Protection of Human Rights and Transparent, Democratic Processes in Sri Lanka
| by Michael H. Posner
Assistant Secretary for the Bureau of Democracy, Human Rights, and Labor at the Department of State
( February 23, Washington DC, Sri Lanka Guardian) The United States has been following the case of General Sarath Fonseka closely since he was first detained in February 2010, shortly after the presidential election. Fonseka was convicted in November 2011 on incitement of violence charges, arising out of allegations he purportedly made to the press in 2009 that Defense Secretary Rajapaksa had ordered surrendering cadres of the Liberation Tigers of Tamil Eelam (LTTE) be shot. Fonseka had been the main opposition presidential candidate prior to his detention.
|Gen. Sarath Fonseka- File Photo|
More broadly, we are closely following issues that affect the protection of human rights and transparent, democratic processes in Sri Lanka. We strongly encourage the strengthening of checks and balances in Sri Lanka, consistent with the principles of a constitutional democracy.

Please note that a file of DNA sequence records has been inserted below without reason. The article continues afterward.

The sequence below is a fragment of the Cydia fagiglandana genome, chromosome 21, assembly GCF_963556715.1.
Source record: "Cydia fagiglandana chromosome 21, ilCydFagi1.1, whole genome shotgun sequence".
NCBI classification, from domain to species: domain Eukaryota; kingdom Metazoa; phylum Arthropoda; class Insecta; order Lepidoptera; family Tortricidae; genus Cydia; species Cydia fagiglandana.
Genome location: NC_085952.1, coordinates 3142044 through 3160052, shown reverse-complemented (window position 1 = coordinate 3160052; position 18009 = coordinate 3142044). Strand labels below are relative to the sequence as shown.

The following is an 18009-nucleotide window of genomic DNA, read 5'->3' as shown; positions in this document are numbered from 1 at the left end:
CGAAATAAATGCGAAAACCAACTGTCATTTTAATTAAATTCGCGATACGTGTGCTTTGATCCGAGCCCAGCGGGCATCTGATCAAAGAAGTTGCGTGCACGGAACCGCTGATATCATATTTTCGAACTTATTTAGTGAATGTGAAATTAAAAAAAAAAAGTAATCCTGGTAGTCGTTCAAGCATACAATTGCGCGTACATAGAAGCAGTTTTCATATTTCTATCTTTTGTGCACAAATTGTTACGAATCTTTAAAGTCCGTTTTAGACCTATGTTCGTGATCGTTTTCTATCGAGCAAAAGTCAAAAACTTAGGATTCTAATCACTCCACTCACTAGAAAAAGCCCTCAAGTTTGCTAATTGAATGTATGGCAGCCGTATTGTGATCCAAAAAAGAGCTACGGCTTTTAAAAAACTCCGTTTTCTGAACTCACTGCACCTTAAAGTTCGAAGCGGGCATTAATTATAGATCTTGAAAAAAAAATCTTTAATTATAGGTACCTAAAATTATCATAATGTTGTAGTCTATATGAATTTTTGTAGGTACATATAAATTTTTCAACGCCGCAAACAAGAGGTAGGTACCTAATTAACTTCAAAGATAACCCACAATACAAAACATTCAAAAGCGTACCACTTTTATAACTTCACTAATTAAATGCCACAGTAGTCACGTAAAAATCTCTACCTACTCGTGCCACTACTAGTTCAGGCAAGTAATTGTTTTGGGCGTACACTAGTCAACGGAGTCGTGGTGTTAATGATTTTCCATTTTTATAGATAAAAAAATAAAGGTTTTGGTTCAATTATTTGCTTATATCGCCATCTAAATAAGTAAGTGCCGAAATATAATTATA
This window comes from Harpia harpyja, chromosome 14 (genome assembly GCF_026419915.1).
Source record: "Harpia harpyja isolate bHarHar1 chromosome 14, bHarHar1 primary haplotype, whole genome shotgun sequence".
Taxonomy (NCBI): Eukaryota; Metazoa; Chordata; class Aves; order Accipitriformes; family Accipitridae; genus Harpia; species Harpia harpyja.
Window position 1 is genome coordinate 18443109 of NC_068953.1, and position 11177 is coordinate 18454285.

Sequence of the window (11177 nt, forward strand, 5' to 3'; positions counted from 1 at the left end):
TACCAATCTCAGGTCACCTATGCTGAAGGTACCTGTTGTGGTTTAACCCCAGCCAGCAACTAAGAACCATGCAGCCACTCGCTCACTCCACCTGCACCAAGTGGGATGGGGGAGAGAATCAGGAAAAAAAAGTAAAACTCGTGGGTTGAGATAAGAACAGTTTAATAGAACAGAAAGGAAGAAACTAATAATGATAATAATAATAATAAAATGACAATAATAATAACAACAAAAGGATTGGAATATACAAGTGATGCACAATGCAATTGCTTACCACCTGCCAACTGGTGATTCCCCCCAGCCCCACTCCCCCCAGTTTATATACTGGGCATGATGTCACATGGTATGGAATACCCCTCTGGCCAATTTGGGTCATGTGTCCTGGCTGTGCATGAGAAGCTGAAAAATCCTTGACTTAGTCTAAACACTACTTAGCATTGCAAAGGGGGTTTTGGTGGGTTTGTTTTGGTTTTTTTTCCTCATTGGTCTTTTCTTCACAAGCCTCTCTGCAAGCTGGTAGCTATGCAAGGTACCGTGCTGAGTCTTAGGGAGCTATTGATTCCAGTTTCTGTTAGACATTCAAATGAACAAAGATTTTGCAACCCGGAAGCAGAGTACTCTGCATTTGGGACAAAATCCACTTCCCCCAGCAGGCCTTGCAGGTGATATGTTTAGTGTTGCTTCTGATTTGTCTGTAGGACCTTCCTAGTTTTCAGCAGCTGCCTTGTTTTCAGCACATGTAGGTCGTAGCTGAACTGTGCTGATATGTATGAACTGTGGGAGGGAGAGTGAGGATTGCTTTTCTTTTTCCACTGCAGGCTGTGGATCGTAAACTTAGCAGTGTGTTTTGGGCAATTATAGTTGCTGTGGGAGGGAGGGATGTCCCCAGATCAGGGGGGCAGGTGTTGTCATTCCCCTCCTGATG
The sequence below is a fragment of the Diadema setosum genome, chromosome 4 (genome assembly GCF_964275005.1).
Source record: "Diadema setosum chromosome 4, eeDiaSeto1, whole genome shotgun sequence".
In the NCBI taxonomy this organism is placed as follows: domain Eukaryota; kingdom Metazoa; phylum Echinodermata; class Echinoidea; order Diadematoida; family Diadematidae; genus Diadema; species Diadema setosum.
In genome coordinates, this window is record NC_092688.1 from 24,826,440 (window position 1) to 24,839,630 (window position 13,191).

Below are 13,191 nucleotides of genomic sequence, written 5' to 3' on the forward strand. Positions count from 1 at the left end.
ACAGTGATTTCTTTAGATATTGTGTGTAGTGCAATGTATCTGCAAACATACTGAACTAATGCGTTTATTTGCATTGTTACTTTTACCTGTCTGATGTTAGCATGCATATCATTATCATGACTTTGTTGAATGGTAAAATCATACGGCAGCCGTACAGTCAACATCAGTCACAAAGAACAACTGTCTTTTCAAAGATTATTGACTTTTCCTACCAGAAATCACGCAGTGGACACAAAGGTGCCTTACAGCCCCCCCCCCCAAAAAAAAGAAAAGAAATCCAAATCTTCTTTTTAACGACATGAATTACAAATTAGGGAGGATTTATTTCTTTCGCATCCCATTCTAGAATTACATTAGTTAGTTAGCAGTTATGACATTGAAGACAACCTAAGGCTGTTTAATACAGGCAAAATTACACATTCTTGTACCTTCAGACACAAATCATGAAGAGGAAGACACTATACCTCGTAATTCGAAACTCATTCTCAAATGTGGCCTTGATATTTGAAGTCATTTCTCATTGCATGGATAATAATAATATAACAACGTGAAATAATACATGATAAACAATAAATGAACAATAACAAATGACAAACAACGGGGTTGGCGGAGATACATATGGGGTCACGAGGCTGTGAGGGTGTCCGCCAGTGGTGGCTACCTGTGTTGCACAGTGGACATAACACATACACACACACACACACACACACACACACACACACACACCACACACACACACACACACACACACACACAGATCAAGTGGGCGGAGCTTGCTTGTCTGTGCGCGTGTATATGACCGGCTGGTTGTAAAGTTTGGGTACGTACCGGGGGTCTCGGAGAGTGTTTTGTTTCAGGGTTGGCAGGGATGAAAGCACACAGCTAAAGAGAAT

At the request of Congress, the Department of State prepares annual country reports on human rights practices. In the U.S. Department of State’s 2010 report on Sri Lanka, Sarath Fonseka is described as a political prisoner. Despite important outstanding questions about the manner in which the war against the LTTE was prosecuted by forces under the direction of General Fonseka and his political superiors, we share your concerns about the judicial processes used to try and convict him and the wider implications his prosecution has on freedom of expression and the rule of law in Sri Lanka.
We continue to urge the Government of Sri Lanka to respect the universal right of all its citizens to express themselves freely, and without fear of retribution. We also call on the Government of Sri Lanka to promote the principles of good governance, transparency, justice, democracy, and independent state institutions.